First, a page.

Ethics,  Theology

What Does it Mean to Be Human?

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Someone asked me this last week if I would write down my thoughts on what it means to be human. My answer will of course focus on the Bible, since that is the best source for understanding the intricacies of what it means to be human.

Being human means being a creature made in the image of God (Gen 1:26-28).

There are two important aspects to this statement. First, human beings are creatures made by a Creator. Hence, man is obligated to follow and obey the Creator. No creature has the authority to supersede the Creator, and thus morality and ethics are completely derived from the Creator himself.

Second, although mere creatures, human beings are accorded honor that is unparalleled in creation—human beings are made in the image of God. As such, mankind is given direct authority on behalf of God to function as caretaker and guardian of the rest of creation (Gen 1:26; Cf. Psalm 8). Being made in the image of God is a unique privilege which separates human beings from animals and every other part of creation. This is why each and every human being is sacred. Theologians have termed this, “the sanctity of human life.” Each life has value, this is why murder on any level is wrong. This is also why any mistreatment of a fellow human being is wrong (Matt 5:21-22).

Being human means being a sinner (Gen 3; Rom 3:23; Rom 5:12).

Although originally created without sin, humanity’s earliest ancestors (Adam and Eve) disobeyed God. Through their sin, the rest of humanity became partakers of sin. Any time a new human being comes into the world, there is no neutrality (Eph 2:1-3). People are not born good, they are born sinners (Rom 3:23; Rom 5:12).

Being human means being a special recipient of God’s love (John 3:16).

Although humanity has been plagued by sin, God loves those who are created in His image. He demonstrates this love by sending His Son, Jesus to die for us—even though we were still enemies of God (Rom 5:8). His love is manifest in that His love is completely undeserved, and completely unilateral. The reason God loves human beings is not because they deserve it, but because God chose to love us, and provide a means of reconciliation (2 Cor 5:19-21). Therefore, in being God’s special recipient of God’s love, God secures salvation and eternal life for those who believe in Jesus as the only way of reconciliation (John 14:6).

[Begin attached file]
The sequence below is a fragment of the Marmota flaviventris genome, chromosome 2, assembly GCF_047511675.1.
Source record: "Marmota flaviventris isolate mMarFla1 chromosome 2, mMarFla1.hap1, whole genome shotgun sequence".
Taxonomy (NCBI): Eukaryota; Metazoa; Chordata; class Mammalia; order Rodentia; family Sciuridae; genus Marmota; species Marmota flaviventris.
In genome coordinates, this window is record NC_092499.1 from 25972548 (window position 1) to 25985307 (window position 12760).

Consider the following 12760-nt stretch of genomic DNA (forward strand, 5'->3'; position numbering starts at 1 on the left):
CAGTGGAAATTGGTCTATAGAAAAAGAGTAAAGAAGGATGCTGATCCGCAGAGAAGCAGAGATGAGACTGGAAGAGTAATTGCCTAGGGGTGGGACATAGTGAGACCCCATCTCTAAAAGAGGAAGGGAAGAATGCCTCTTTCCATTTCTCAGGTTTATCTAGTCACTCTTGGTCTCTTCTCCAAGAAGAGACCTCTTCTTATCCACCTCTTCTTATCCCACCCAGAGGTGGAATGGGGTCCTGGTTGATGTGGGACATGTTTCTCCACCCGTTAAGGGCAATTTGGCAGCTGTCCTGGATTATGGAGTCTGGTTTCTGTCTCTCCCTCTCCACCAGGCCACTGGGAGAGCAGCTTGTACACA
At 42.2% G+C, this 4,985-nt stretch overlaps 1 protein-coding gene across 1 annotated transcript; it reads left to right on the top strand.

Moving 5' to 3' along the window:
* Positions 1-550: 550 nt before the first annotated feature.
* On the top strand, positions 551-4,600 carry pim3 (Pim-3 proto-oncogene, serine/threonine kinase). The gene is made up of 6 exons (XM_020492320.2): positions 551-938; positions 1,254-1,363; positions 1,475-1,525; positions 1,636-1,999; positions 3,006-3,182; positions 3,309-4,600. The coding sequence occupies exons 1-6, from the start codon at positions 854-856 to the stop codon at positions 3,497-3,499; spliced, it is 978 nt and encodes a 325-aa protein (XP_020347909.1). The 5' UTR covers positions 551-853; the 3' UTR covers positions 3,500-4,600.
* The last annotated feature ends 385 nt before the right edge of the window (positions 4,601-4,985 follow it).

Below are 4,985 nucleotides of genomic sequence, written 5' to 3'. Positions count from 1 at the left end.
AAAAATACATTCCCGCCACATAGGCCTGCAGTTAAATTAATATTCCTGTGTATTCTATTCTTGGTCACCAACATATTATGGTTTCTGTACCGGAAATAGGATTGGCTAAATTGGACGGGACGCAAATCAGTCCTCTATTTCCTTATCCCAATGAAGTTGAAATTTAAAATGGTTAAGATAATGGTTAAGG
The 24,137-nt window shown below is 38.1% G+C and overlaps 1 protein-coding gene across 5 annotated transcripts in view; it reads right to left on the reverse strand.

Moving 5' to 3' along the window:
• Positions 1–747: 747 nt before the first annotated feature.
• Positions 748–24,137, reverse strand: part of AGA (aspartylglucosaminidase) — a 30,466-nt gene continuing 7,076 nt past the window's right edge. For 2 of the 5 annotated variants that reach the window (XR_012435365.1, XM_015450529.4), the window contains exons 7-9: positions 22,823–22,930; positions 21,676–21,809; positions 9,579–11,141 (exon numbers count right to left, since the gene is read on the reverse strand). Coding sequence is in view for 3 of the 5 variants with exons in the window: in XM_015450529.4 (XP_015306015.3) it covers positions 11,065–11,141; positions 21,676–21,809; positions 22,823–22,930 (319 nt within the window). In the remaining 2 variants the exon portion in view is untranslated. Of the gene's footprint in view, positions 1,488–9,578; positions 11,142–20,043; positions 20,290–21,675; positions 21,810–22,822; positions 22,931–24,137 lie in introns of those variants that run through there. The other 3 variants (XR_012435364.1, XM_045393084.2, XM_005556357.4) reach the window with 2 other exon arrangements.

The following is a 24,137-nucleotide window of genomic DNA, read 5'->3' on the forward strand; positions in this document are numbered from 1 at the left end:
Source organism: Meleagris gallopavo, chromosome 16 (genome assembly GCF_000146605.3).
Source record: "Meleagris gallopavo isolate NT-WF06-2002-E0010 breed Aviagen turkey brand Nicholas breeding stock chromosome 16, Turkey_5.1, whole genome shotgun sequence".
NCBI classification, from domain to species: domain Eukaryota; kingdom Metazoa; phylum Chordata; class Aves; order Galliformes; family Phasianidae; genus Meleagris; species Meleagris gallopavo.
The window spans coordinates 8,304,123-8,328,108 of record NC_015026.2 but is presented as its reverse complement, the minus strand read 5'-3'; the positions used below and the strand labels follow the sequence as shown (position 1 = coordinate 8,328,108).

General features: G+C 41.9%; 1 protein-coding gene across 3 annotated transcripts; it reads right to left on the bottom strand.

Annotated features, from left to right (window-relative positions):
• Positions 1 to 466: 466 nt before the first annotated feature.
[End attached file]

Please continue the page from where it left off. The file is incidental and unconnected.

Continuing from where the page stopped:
Being human means having an eternal destiny—either of eternal life or eternal damnation (John 5:28-29; Rom 6:23; Rev 20:14-15).

Being a human being does not end at death. There are two paths of continuation after death. Those who reject God’s provision of salvation and reconciliation will be condemned to an eternity of torment. They embrace their status as enemies of God and refuse to be reconciled with their Creator, thus they justly are punished for their commitment to rebel against God. Alternatively, those who embrace Jesus the Savior as their Master, and trust in His work of reconciliation, those will go on to eternal life, living in a wonderful relationship with their Creator.

In summary, being human means being subservient to a Creator. It also means having immense value—more value than any other part of creation. Sadly, being human means being alienated from God; yet, it also means having the God-given path to reconciliation with the Creator. Finally, what any human being does with that offer of reconciliation determines their eternal destiny, whether of eternal death or eternal life. That is the wonder and fear of being human.

photo credit: No two sunsets are ever the same via photopin (license)

Peter serves at Shepherd's Theological Seminary in Cary, NC as the professor of Old Testament and Biblical Languages. He is a husband, father, and sports enthusiast.

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